“You’re not one of those foot-washing Baptists, are you?” This sarcastic greeting came from a Mormon in a Salt Lake City neighborhood a few years ago. I had prepared myself spiritually and emotionally for a less than cordial welcome in this door-to-door evangelistic effort. I sort of figured that we had it coming for all the cold receptions some evangelicals have rendered to Mormon missionaries over the years. I still never saw the “foot-washing” comment coming.
Come to think of it, I had never washed anyone’s feet, nor had a desire to. Soon after this encounter, I did a little research and found that there actually are some Baptists who prioritize foot-washing as an act of service and humility. My particular brand of Baptist leans more toward fried chicken and gift cards.
I am open to change; however, so I did a little more research and found that Jesus was not only a foot-washer, but He also required His followers to do the same (John 13). Bummer.
On the night before the crucifixion, Jesus shared the Passover feast with His disciples. As the meal was being served, Jesus took off his outer coat and brought a towel and basin of water to each of the twelve and washed their feet.
Peter’s immediate objections were met with a kind, “What I am doing you don’t understand now.” Peter’s second objection was stronger, as was Jesus’ reply, “I have given you an example that you also should do just as I have done for you. I assure you: A slave is not greater than his master” (vv 15-16).
I reluctantly came to the harsh conclusion that if I’m too good to wash feet, I must think I’m better than Jesus. Not good! I returned from that trip with a resolve to find my first feet-victim, which was my unsuspecting student pastor.
It was awkward for both of us. A few months later I tried it on my deacons. Even more awkward… especially when some started crying. But that awkwardness was part of the deep work of love and humility that Jesus intended his front-line leaders to share with each other. A few years later I began a pastorate in a church with six other pastors on staff. I washed their feet on our first staff retreat, which kicked off one of the most rewarding seasons of my ministry.
Foot washing has become less awkward each time I do it, which is rarely. Although it has obviously lost its original practical benefit, I do see the underlying principle of servant leadership which is as practical as ever. I’ll quickly share a few reasons why:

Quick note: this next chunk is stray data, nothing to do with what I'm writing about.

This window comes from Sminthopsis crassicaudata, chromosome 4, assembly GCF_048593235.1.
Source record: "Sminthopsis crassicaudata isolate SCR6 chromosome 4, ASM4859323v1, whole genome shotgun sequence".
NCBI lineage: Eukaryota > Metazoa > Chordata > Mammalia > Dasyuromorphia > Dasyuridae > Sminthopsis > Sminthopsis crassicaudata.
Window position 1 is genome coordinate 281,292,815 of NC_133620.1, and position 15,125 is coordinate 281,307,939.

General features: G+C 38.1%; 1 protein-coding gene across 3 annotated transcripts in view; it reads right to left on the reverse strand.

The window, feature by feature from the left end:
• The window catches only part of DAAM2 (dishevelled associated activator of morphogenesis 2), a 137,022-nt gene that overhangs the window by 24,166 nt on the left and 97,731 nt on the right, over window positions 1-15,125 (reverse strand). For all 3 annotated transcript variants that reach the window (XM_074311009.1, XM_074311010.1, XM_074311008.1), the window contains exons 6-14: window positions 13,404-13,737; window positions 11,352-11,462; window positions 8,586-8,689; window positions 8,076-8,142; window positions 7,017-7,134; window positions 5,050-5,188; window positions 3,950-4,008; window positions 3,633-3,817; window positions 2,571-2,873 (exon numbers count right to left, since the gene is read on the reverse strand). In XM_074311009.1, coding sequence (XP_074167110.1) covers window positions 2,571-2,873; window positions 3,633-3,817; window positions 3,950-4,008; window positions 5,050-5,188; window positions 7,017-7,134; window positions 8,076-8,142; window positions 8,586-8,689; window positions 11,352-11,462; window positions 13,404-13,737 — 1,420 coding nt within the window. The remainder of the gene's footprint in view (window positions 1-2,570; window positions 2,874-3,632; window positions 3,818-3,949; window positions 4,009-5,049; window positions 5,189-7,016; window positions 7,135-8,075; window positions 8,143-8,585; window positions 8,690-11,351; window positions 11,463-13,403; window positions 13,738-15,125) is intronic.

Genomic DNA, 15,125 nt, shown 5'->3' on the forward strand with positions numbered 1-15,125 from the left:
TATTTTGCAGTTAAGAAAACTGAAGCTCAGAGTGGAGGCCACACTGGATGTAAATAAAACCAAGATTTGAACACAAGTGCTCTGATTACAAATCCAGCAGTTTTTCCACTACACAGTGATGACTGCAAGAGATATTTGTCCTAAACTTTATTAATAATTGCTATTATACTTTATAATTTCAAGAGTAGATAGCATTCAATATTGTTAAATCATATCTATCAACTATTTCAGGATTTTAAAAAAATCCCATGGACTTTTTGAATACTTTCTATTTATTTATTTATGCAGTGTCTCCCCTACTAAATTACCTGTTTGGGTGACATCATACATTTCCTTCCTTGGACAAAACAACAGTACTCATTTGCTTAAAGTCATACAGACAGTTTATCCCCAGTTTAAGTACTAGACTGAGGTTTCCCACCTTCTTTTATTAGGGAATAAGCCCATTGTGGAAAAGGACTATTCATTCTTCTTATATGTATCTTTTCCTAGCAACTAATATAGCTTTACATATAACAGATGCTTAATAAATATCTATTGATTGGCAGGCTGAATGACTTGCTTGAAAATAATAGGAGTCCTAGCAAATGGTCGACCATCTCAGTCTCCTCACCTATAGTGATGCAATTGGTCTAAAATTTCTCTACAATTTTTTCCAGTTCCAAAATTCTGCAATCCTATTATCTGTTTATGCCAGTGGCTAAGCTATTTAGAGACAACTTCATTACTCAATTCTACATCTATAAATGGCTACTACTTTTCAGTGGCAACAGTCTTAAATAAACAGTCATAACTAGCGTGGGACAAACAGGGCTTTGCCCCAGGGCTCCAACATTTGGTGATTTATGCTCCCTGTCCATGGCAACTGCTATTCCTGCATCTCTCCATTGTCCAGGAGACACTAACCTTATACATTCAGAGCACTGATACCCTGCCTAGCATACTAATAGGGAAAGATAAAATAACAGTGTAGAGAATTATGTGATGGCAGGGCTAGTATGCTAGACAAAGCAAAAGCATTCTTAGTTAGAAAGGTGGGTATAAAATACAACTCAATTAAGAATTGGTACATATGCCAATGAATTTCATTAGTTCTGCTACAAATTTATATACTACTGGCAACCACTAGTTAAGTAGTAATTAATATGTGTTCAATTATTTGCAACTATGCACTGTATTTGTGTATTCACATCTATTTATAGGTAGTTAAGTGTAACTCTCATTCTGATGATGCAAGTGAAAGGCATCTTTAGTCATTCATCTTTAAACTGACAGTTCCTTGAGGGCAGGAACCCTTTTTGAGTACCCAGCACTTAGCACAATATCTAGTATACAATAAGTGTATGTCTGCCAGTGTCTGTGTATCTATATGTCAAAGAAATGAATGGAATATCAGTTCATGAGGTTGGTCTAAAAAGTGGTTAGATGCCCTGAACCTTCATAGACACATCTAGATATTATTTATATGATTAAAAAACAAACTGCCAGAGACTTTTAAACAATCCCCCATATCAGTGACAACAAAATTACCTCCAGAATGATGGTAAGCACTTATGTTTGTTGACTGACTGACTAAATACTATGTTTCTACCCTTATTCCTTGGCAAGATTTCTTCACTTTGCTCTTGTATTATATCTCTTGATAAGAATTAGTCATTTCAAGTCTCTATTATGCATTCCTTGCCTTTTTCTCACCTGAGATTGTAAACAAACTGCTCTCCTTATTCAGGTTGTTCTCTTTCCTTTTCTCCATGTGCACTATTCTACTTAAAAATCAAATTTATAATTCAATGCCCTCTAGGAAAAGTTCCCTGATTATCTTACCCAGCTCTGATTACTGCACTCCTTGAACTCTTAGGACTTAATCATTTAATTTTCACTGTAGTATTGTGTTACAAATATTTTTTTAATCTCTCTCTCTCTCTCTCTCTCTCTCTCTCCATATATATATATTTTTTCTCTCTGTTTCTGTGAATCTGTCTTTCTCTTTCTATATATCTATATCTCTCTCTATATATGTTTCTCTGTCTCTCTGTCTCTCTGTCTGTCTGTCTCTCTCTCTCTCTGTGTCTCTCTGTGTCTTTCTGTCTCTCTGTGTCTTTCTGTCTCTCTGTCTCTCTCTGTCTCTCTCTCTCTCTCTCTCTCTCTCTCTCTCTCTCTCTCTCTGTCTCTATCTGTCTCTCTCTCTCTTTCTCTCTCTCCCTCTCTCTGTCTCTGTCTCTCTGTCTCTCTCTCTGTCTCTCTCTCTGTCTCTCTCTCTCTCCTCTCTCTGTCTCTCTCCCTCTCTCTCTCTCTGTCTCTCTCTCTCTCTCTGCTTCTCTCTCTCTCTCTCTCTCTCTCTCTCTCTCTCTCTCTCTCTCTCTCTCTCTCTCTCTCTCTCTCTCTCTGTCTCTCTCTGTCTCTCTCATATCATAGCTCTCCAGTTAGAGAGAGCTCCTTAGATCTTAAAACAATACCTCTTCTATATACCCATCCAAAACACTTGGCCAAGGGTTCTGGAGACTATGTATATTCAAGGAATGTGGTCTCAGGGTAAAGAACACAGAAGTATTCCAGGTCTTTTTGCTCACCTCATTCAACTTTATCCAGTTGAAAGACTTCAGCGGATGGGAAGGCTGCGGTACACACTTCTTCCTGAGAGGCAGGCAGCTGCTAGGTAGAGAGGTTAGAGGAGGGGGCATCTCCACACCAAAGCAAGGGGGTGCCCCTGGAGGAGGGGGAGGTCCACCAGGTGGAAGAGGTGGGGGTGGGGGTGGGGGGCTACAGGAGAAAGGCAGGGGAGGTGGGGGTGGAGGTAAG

1 .Servant leaders put their teams before themselves
This supper was just a few hours before an intense night of prayer, followed by a betrayal, several desertions, denials, trials, beatings, and an unthinkable death.
Yet, instead of focusing on Himself, Jesus focuses on the needs of His disciples. Jesus’ leadership team was no dream team as they were soon to fall asleep and fall away in His greatest hours of need. Eventually, their failures would be met by grace instead of guilt, which led to a loyalty that even the threat of certain death could not dissuade.
2. Servant leaders sometimes get their hands dirty
My immediate response to my new Mormon acquaintance was that I had never washed anyone’s feet. Of course this defensive response was self-incriminating testimony against myself.
Long before the days of pavement and closed toed shoes, people’s feet got filthy in the course of the day. Although it was typical for people to wash their own feet, it was not uncommon in more formal or affluent settings to have a servant do it for them. The HCSB and NASB correctly translate “doulos” as “slave” instead of “servant” because there is a big difference. Servants are hired and slaves are owned. Although Greco-Roman slavery was considerably different on many levels than the Colonial era slavery, slavery has always been associated with an absence of rights, dignity, or compassion.
Jesus told Peter and the others (which includes us) to simply do as they are told…serve like a slave.
3. Servant leaders are not too proud to kneel
In Leonardo da Vinci’s Last Supper painting, Jesus and His disciples are seated western style, which is unlikely as meals at that time were shared on the floor. Regardless of how they were seated, Jesus was certainly in a prostrate position to not only wash but also dry their feet. They had never seen a Rabbi do that. Have the leaders you serve with seen that level of humility yet?
Since that day, I have presented monogramed hand towels at every ordination service that I have led.
I didn’t convert that sarcastic Mormon; however, he may have inadvertently converted me…to becoming “a foot-washing Baptist.”